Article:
Chorioamnionitis is strongly linked to preterm birth and to neonatal infection. The association between histological and clinical chorioamnionitis and cognitive, behavioral and neurodevelopmental outcomes among extremely preterm neonates is less clear. We evaluated the impact of chorioamnionitis on 18-22 month neurodevelopmental outcomes in a contemporary cohort of extremely preterm neonates.
To compare the neonatal and neurodevelopmental outcomes of three groups of extremely-low-gestational-age infants with increasing exposure to perinatal inflammation: no chorioamnionitis, histological chorioamnionitis alone, or histological plus clinical chorioamnionitis.
Longitudinal observational study.
Sixteen centers of the Eunice Kennedy Shriver National Institute of Child Health and Human Development Neonatal Research Network.
2390 extremely preterm infants born <27 weeks' gestational age between January 1, 2006 and December 31, 2008 with placental histopathology and 18-22 months' corrected age follow-up data were eligible.
Main Outcome Measures
Outcomes included cerebral palsy, gross motor functional limitation, behavioral scores (according to the Brief Infant-Toddler Social and Emotional Assessment), cognitive and language scores (according to the Bayley Scales of Infant Development, 3rd-Edition) and composite measures of death/neurodevelopmental impairment. Multivariable logistic and linear regression models were developed to assess the association between chorioamnionitis and outcomes while controlling for important variables known at birth.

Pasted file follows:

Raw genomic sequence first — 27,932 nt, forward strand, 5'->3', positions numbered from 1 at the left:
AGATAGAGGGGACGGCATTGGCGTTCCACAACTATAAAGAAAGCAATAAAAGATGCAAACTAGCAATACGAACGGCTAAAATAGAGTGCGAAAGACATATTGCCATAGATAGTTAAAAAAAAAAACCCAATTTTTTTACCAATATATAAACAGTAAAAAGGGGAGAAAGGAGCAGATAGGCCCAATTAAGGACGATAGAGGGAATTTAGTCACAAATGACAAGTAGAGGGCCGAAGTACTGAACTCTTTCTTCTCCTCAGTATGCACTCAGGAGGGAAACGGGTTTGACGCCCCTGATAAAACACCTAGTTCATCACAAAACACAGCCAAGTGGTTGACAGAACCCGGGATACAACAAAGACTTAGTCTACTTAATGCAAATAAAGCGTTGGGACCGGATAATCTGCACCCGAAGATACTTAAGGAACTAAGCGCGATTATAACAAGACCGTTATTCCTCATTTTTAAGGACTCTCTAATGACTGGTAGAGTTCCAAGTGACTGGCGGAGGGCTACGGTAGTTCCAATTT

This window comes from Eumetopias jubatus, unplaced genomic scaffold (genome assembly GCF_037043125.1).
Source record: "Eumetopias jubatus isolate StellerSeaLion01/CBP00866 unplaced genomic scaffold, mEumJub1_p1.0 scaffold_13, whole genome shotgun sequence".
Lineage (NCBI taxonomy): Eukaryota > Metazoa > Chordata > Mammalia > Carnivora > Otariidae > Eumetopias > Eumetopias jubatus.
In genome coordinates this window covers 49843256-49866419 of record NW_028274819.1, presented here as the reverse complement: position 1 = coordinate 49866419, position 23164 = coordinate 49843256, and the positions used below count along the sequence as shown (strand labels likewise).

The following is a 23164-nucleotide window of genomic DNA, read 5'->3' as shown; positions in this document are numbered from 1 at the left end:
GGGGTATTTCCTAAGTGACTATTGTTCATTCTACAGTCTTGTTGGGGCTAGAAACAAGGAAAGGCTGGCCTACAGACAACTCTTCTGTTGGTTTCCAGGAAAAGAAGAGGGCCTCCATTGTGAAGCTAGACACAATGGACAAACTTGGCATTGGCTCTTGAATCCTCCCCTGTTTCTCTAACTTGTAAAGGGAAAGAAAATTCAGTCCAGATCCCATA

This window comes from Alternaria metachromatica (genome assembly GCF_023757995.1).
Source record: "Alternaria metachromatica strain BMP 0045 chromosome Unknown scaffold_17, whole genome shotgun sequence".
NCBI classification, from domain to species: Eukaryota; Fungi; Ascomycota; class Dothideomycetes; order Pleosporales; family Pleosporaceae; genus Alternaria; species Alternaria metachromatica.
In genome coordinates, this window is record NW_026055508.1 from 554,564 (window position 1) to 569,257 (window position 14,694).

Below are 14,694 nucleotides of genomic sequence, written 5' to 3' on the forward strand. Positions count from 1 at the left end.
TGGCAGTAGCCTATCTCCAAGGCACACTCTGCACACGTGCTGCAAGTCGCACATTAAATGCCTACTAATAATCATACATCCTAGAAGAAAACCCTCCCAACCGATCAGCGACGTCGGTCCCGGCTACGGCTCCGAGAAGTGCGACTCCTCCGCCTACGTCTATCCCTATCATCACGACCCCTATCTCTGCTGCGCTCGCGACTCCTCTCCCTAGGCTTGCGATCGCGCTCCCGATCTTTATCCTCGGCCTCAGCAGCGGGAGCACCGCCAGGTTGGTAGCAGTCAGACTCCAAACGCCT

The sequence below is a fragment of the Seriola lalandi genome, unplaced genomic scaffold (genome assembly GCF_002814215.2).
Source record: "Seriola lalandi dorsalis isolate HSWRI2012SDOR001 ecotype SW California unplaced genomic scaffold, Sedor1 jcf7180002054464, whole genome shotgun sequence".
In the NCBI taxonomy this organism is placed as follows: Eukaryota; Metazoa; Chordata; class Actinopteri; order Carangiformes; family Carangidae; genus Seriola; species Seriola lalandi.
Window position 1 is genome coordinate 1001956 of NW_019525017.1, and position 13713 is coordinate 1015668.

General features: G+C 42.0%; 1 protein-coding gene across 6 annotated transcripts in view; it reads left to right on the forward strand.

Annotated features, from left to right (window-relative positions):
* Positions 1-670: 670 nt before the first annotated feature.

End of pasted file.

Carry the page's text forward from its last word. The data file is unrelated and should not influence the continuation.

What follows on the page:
Neonates exposed to chorioamnionitis had a lower gestational age (GA) and had higher rates of early-onset sepsis and severe periventricular-intraventricular hemorrhage as compared with unexposed neonates. In multivariable models evaluating death and neurodevelopmental outcomes, inclusion of gestational age in the model diminished the association between chorioamnionitis and adverse outcomes. Still, histological+clinical chorioamnionitis was associated with increased risk of cognitive impairment as compared with no chorioamnionitis (Adjusted OR 2.4, [1.3- 4.3] without GA; Adjusted OR 2.0, [1.1-3.6] with GA as a covariate). Histological chorioamnionitis alone was associated with lower odds of death/neurodevelopmental impairment as compared with histological+clinical chorioamnionitis (Adjusted OR 0.68, [0.52-0.89] without GA; 0.66, [0.49-0.89] with GA). Risk of behavioral problems did not differ statistically between groups.
Conclusions and Relevance
Antenatal exposure to chorioamnionitis is associated with altered odds of cognitive impairment and death/neurodevelopmental impairment in extremely preterm infants.